“Did you know that you’re losing a lot of hair on the back of your head? You’re combing it funny and it doesn’t help. Wear a baseball cap or something if you feel weird about it. Lots of guys get thin on top. It’s no big deal.”

It’s pretty clear which of these statements is more empathetic and more likely to be received well. Recognizing when we do this can be tricky, but with a little practice it becomes easy.

Have I actually got anything to say?

When I was a kid, my gran used to say to me that if I didn’t have anything good to say, I shouldn’t say anything at all. My gran couldn’t stand gossip, so this makes total sense, but you can take this statement a little further and modify it: “If you don’t have anything to say, then don’t say anything at all.”

A lot of the time, people speak to fill “uncomfortable silences,” or because they believe that saying something, anything, is better than staying quiet. It can even be a cause of anxiety for some people.

When somebody else is speaking, listen. Don’t wait to speak. Listen. Actually hear what that person is saying, think about it, and respond if necessary.

Am I painting an accurate picture?

One of the most common forms of miscommunication is the lack of a “referential index,” a type of generalization that fails to refer to specific nouns. As an example, look at these two simple phrases: “Can you pass me that?” and “Pass me that thing over there!”. How often have you said something similar?

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How is the listener supposed to know what you mean? The person that you’re talking to will start to fill in the gaps with something that may very well be completely different to what you mean. You’re thinking “pass me the salt,” but you get passed the pepper. This can be infuriating for the listener, and more importantly, can create a lack of understanding and ultimately produce conflict.

Before you speak, try to label people, places and objects in a way that it is easy for any listeners to understand.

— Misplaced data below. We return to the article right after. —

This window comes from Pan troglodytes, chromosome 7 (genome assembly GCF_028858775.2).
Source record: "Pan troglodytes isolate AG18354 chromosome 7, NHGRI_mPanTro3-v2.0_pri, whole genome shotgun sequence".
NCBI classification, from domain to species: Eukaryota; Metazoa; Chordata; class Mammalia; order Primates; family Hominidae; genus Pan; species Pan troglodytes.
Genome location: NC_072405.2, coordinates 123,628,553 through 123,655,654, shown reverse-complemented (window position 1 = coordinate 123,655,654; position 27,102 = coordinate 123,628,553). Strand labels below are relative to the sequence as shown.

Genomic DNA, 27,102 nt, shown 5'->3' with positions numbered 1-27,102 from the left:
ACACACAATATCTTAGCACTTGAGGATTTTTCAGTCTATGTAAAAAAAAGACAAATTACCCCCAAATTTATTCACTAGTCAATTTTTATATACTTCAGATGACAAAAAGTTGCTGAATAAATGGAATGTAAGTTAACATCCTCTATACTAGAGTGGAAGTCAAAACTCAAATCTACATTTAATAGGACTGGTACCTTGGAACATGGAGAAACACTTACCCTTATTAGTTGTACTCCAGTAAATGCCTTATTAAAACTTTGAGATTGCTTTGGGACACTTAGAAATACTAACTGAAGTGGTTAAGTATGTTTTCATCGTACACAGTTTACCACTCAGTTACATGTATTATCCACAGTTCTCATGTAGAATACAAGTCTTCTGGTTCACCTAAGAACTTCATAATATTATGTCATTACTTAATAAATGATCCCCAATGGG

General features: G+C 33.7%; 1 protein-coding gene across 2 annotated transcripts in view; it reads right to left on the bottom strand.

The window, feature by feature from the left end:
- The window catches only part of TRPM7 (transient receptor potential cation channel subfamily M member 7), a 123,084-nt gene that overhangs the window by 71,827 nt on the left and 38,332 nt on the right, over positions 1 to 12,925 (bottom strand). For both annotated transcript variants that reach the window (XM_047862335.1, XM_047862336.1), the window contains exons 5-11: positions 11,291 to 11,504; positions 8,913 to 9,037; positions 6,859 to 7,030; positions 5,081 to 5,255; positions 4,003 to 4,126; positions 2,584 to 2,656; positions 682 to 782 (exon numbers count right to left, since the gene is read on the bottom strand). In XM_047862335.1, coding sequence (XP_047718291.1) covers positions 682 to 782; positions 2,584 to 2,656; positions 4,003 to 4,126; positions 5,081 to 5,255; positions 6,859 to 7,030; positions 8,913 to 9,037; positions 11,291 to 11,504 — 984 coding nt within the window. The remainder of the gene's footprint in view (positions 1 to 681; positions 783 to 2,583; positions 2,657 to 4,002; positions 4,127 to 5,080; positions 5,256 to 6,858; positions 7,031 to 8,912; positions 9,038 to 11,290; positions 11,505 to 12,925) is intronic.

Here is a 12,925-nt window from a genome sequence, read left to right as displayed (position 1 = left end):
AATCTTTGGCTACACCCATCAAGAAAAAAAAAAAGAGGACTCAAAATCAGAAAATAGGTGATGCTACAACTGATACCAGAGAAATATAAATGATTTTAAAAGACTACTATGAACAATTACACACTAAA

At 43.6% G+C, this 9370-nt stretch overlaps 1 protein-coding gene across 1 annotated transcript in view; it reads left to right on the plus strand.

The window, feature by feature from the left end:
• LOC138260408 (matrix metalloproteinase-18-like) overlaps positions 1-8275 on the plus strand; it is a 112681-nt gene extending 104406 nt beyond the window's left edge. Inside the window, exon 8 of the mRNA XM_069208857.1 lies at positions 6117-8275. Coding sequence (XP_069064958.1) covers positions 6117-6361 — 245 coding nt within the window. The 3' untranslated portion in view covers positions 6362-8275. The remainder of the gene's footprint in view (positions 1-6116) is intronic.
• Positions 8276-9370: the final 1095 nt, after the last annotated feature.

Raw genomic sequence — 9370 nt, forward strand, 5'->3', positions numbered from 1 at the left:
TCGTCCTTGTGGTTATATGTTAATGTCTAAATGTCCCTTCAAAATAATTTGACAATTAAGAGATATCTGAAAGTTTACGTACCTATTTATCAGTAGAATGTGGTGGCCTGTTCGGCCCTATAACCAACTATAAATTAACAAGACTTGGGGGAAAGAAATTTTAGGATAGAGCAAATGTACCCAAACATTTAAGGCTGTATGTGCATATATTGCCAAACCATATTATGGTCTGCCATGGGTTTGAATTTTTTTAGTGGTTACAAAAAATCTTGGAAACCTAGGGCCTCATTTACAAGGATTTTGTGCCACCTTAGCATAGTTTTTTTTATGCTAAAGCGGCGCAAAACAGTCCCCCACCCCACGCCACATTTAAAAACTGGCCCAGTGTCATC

What words am I using?

It’s well known that our use of nouns and verbs (or lack of them) gives an insight into where we grew up, our education, our thoughts and our feelings.

Less well known is that the use of pronouns offers a critical insight into how we emotionally code our sentences. James Pennebaker’s research in the 1990’s concluded that function words are important keys to someone’s psychological state and reveal much more than content words do.

Starting a sentence with “I think…” demonstrates self-focus rather than empathy with the speaker, whereas asking the speaker to elaborate or quantify what they’re saying clearly shows that you’re listening and have respect even if you disagree.

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Is the map really the territory?

Before speaking, we sometimes construct a scenario that makes us act in a way that isn’t necessarily reflective of the actual situation.

A while ago, John promised to help me out in a big way with a project that I was working on. After an initial meeting and some big promises, we put together a plan and set off on its execution. A week or so went by, and I tried to get a hold of John to see how things were going. After voice mails and emails with no reply and general silence, I tried again a week later and still got no response.

I was frustrated and started to get more than a bit vexed. The project obviously meant more to me than it did to him, and I started to construct all manner of crazy scenarios. I finally got through to John and immediately started a mild rant about making promises you can’t keep. He stopped me in my tracks with the news that his brother had died. If I’d have just thought before I spoke…